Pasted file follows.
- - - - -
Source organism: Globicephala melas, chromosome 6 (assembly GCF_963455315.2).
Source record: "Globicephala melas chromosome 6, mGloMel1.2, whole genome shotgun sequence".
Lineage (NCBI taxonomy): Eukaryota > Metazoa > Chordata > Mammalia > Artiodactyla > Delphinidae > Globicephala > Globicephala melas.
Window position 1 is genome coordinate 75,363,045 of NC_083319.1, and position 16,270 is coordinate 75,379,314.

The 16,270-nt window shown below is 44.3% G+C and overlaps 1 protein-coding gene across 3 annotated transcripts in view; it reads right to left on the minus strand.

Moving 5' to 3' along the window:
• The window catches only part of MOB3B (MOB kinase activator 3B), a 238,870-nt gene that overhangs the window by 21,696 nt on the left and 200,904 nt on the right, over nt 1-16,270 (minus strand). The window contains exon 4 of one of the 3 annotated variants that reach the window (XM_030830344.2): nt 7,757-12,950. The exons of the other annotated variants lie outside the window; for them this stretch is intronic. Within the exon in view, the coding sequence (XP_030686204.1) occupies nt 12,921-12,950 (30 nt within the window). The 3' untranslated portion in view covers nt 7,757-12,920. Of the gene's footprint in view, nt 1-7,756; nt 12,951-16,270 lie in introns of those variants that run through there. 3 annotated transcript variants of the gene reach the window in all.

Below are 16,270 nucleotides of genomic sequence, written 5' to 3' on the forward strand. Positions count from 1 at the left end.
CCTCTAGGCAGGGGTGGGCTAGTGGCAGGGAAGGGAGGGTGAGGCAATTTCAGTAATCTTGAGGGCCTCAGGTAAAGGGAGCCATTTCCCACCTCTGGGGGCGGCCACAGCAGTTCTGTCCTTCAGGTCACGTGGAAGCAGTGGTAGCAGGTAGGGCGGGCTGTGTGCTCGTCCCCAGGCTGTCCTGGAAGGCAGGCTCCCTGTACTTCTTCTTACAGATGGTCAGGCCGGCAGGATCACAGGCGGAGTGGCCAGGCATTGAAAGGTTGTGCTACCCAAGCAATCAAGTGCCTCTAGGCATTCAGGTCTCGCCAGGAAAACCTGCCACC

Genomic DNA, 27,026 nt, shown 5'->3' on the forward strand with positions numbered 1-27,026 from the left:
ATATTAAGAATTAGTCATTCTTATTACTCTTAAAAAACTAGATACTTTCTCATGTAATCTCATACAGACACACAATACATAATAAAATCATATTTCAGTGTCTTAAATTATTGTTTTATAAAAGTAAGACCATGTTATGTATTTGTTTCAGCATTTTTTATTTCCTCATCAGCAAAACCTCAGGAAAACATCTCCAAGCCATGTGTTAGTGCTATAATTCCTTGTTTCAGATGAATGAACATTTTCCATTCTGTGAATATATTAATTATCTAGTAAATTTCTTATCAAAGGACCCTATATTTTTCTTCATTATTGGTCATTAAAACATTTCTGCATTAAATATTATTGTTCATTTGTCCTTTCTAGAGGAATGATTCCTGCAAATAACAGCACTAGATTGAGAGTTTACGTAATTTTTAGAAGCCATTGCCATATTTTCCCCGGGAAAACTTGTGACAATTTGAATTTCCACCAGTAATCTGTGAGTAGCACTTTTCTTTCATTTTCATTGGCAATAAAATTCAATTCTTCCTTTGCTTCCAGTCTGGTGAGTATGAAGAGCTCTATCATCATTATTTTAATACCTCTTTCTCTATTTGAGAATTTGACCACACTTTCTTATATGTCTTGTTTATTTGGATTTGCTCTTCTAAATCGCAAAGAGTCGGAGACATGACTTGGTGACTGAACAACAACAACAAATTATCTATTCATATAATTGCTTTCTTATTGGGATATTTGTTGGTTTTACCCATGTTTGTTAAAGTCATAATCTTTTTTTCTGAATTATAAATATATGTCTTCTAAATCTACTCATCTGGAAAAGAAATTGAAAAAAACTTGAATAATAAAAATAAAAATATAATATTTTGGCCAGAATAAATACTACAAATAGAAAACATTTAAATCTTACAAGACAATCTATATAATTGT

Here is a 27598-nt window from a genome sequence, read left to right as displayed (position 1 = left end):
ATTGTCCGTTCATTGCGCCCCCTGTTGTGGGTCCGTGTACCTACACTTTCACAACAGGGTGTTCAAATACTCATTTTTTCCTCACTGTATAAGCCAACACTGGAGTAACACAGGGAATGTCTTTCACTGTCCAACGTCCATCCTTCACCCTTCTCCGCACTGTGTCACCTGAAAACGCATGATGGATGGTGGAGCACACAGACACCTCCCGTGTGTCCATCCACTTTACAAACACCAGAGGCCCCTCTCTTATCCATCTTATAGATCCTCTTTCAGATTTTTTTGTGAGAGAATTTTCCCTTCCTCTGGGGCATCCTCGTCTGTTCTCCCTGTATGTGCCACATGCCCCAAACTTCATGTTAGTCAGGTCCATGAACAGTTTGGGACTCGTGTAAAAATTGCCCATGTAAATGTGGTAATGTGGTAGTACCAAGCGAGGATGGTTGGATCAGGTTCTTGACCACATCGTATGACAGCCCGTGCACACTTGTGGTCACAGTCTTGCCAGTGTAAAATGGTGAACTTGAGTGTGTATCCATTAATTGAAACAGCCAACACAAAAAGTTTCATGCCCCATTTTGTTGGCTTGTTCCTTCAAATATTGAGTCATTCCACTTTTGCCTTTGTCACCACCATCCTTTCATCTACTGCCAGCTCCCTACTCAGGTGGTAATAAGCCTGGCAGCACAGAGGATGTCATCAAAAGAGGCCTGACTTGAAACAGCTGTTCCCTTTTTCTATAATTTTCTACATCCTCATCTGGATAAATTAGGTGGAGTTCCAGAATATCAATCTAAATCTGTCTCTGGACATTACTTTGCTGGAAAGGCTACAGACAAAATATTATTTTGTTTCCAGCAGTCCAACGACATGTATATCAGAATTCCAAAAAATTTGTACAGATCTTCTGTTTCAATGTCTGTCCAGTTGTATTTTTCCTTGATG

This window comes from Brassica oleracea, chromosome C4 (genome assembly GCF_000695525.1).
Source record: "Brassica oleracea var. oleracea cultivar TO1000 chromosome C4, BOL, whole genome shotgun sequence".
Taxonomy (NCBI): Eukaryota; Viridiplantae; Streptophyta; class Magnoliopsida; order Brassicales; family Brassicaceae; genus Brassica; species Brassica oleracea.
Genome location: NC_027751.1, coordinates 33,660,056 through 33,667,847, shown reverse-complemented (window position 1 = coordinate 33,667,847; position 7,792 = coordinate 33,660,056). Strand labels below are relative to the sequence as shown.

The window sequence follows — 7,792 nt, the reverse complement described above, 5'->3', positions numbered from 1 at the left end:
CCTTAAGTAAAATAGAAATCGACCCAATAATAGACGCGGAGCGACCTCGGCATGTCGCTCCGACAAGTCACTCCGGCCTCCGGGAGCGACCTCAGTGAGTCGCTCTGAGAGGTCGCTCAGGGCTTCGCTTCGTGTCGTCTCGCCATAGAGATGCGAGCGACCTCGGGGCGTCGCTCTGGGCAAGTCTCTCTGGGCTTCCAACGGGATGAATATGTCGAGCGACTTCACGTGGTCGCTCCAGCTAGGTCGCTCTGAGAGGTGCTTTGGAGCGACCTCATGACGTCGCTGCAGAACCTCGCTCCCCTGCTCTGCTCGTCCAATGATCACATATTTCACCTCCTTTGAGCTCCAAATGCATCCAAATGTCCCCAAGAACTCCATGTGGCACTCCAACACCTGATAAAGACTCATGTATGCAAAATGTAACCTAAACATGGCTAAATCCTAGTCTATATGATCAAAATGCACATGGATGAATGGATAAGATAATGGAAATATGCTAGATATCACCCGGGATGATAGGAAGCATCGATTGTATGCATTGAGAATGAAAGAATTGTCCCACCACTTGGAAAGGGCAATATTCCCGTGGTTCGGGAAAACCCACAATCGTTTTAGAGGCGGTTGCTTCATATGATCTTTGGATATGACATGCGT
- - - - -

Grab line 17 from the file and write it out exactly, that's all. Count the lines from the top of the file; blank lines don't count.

Genome location: NC_027751.1, coordinates 33,660,056 through 33,667,847, shown reverse-complemented (window position 1 = coordinate 33,667,847; position 7,792 = coordinate 33,660,056). Strand labels below are relative to the sequence as shown.